Social Movements and Economic Integration in the Americas

by Beverly Bell, Center for Economic Justice | Nov. 1, 2002


Original article can be viewed at:

A New Context

The growth of crossborder social movements throughout the Americas reflects a new logic based in a new political moment. The long-term, historic struggles waged by social movements in the region—for sovereignty, human rights, control over natural resources, and participation in government—are still alive today. Yet the context has changed. Today’s context is one of booming economic globalization, which is causing seismic shifts—in social relations, in forms of governance, in relations between civil society and polity and between labor and capital, in business and agricultural practices, in natural resource use, and in environmental policy. For poor and marginalized communities in the Americas, these changes are often negative ones, aggravating their absolute and relative disempowerment.

Environmental degradation; diminished local control over land, agriculture, and seeds; deregulation of the markets; dwindling power of national governments to create their own trade policies; diminished local production; destabilization of entire economies; and increasing inequality—these negative byproducts of globalization are, increasingly, affecting the lives of citizens throughout the Americas. Economic globalization is, therefore, also central to the political agendas of civil society actors in the Americas.

This new context has led to a new historical moment. The 1960s, 1970s, and 1980s saw the ascendance of national liberation movements throughout Latin America and the Caribbean, with popular movements focusing on the nation-state as the target of their struggle. However, the acceleration of worldwide economic integration has, since the mid-1990s, resulted in a shift both in the focus and the form of organizing efforts in the region.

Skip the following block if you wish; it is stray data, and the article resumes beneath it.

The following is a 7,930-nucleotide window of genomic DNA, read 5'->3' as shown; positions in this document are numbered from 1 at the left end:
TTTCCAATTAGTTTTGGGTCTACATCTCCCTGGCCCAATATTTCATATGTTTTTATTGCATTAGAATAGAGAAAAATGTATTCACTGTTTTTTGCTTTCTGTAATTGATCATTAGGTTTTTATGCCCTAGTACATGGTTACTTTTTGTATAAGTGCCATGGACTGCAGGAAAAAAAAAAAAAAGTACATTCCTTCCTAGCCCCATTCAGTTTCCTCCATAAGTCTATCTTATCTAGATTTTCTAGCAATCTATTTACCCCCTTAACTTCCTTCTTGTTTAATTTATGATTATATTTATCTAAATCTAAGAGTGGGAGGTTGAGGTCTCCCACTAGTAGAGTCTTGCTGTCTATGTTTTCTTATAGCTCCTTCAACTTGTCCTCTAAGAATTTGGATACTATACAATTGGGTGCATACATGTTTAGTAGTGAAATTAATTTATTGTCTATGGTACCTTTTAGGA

The most notable of these shifts—the primary target for advocacy and organizing work is transitioning from a sole focus on national governments to include international financial institutions (IFIs) and transnational corporations (TNCs). Even progressive, populist governments have become largely ineffective at addressing the roots of poverty and marginalization in the face of the growing power of these institutions and the policies of G7 governments that reinforce that power. This context has rendered formerly dominant forms of organizing inadequate. Since the state is no longer the primary focus of political demand making, the role of political parties is less central. Since domestic matters are no longer the primary unit of analysis, national social movements have generally become too weak to stand alone. As a result, the past five years or so have witnessed a tremendous growth in a new model of organizing: cross-border alliance building and campaigning among popular social movements.

 Definitions, Assumptions, Clarifications

For the purposes of this paper, social movements are identified as mass-based, popular movements that strive to make systemic-level change through political action. They are composed of individuals and groups who are directly impacted by the problems they address. Often, but not invariably, these are dispossessed people. An explicit and coherent identity is an important element of a movement; even if participants do not all employ the same name, they all claim membership in it. Another element is shared overarching objectives, agenda, and set of priorities among members. The ideology, strategy, tactics, and organizing culture of the constituents are similar, though there may be variances amongst them. Social movements must be large in scope, extending beyond the local community to a national, regional, and/or international level and commanding the support of huge numbers of constituents. They are owned collectively, extending beyond the control of one individual or organization. The groups’ analysis and proposed solutions typically surge up from the bottom, from the members’ own experiences.